The commutator product is mainly used in the context of multiplication by a bivector. In particular, the commutator product of a bivector with a $k$-vector is always a $k$-vector.
Some useful examples of commutator products:
- Line of intersection between two planes. Two planes are represented by $A$ and $B$ as 2-blades. $i(A \times B)$ is the vector along the line of intersection. This is exactly analogous to how one would use the cross product of the normals in traditional vector algebra.
- Covariant derivatives. Using Gull, Doran, and Lasenby's "gauge theory gravity" as a way of writing Cartan formalism for differential geometry, we write covariant derivatives using a bivector-valued function of a vector, which then acts upon fields using the commutator product. This preserves grade, so while that action isn't "differentiation" in any conventional sense, it's a term that arises from the chain rule and it has the correct grade. (cf. Ricci rotation coefficients for a more conventional treatment.)
- Any "dot product" of a vector and a bivector could be written as a commutator product instead (since the result is a vector). Examples would be like the Lorentz force law, or the whole subject of angular momentum.
Some authors put a lot of emphasis on writing $A \times B = (AB-BA)/2$. To me, this has the most connection to the linear algebra idea of commutator, but it's not very useful in practice. While that formula does tell you that the commutator anticommutes (read that over a couple times), I tend to treat it (and most products in GA in general) as merely shorthands for grade projection. That's useful for the usual case of considering 2-vectors, for the only antisymmetric part of the geometric product there is the part that preserves grade of the other multiplicand.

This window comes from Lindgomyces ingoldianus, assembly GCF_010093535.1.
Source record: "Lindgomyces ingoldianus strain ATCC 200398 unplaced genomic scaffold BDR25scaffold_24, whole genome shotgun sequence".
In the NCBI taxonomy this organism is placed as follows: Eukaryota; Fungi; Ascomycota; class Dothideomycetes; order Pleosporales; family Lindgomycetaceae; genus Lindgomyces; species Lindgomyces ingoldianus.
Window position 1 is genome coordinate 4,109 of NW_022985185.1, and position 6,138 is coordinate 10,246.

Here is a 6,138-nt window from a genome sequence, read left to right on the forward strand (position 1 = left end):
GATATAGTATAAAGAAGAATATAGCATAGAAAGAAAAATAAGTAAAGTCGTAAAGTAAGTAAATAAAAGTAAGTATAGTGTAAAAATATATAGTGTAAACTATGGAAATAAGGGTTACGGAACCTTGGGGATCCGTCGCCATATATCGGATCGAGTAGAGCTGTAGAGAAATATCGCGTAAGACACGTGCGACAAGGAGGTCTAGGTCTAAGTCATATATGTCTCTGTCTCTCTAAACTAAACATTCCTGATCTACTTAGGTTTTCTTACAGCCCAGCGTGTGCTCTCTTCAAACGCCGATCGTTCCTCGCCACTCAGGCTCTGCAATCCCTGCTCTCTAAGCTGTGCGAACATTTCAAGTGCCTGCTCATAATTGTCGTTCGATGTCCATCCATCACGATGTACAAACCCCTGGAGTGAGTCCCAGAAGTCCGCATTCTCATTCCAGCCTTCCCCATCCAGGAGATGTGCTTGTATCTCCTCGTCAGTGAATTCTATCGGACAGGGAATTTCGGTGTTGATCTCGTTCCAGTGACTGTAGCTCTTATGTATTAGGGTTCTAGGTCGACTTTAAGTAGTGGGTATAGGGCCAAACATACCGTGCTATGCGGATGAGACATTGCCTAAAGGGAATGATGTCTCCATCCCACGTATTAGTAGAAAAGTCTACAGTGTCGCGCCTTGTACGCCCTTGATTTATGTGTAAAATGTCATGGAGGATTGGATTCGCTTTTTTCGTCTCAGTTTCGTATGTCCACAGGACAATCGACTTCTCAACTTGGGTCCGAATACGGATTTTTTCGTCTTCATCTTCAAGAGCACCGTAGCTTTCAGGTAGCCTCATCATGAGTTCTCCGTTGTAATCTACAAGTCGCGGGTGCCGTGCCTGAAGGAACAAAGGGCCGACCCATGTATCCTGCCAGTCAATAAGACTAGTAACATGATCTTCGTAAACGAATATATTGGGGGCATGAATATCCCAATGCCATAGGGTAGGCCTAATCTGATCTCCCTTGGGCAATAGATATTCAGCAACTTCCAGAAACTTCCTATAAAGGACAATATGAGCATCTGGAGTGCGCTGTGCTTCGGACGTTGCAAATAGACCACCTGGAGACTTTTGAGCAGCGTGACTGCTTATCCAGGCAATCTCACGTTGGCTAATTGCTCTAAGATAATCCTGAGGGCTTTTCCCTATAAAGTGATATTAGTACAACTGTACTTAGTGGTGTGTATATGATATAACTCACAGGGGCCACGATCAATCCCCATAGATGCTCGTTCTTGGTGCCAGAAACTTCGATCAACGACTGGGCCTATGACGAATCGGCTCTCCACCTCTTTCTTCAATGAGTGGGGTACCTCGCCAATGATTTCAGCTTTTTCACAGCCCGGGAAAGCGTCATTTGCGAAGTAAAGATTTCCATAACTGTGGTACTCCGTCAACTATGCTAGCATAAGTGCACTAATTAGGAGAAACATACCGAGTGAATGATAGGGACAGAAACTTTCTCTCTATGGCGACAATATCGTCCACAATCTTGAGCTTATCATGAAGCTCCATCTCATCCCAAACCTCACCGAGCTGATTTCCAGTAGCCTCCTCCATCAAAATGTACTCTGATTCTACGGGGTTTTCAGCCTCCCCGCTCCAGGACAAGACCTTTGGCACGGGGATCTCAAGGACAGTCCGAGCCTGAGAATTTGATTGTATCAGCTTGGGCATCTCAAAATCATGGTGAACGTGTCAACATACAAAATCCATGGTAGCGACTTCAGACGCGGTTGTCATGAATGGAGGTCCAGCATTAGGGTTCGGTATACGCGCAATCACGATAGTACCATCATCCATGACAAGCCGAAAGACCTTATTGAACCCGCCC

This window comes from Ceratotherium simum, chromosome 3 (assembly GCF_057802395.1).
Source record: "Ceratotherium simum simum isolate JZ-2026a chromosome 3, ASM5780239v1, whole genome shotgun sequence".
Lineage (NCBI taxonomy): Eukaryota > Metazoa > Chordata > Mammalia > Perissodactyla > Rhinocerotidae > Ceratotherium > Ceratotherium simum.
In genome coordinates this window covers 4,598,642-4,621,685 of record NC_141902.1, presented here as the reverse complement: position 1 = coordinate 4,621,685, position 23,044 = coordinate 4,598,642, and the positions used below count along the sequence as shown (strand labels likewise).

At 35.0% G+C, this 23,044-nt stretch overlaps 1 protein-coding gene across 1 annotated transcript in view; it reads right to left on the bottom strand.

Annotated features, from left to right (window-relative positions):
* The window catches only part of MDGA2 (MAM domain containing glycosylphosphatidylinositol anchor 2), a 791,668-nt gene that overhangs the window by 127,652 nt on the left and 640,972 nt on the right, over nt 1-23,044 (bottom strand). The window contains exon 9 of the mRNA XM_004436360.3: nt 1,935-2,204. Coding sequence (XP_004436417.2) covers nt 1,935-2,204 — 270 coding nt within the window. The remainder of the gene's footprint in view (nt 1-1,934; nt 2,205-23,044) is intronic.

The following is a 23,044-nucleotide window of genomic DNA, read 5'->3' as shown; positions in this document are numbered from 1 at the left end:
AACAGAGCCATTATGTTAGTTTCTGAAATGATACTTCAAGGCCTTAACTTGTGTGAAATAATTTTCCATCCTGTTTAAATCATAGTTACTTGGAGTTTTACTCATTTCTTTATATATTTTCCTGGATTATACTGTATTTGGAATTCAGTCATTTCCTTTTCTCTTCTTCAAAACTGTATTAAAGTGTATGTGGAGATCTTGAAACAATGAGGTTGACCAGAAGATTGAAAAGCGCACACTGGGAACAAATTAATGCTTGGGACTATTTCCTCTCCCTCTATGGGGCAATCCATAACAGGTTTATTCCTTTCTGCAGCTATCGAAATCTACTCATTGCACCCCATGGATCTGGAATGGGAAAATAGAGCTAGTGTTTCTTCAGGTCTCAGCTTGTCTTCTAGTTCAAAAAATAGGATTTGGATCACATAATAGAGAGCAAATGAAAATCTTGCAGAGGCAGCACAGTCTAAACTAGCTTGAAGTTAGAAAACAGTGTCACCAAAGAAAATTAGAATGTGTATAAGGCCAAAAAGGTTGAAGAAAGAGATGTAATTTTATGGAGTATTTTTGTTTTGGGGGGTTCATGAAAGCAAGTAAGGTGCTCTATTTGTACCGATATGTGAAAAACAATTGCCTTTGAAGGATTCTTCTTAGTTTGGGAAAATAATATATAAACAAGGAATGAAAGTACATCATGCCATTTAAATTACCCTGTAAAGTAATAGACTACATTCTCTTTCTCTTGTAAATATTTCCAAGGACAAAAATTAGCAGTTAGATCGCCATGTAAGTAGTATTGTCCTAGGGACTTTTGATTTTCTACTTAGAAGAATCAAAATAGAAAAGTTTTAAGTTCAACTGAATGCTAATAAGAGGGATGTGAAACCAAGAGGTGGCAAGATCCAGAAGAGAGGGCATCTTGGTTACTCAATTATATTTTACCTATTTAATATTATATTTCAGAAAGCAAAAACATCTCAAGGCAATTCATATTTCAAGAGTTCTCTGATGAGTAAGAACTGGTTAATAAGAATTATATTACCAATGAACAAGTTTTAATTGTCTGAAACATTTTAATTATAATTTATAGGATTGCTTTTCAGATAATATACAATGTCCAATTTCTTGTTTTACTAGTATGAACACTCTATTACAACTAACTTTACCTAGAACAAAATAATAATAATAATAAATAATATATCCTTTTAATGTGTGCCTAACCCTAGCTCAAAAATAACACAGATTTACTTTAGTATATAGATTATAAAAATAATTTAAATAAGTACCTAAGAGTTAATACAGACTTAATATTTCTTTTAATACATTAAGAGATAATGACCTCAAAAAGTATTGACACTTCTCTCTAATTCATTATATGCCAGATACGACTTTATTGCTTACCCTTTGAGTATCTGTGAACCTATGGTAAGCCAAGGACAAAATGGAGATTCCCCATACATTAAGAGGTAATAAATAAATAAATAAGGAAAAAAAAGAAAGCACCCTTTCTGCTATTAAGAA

It may seem very non-general to do that, but seriously, 99% of the time I use the commutator product, it's with a bivector. Then again, I don't do a ton of stuff outside 3+1 spacetime or 3d space, either, so there's little need for me to work with higher dimensional commutator products.
Now, what does this core idea of the commutator product have in common with other notions of commutator? Well, it does capture whether two multivectors $A$ and $B$ do or do not commute under the geometric product, and to what degree. You can always decompose the geometric product of two multivectors into symmetric and antisymmetric pieces. It's useful to note that these symmetric and antisymmetric pieces typically are multivectors of mixed grade, however. For instance, even considering a single bivector $F$, representing the electromagnetic field in Minkowski spacetime, $FF$ is fully symmetric, but it has both scalar and 4-vector terms (two well-known invariants of the EM field under Lorentz transformations).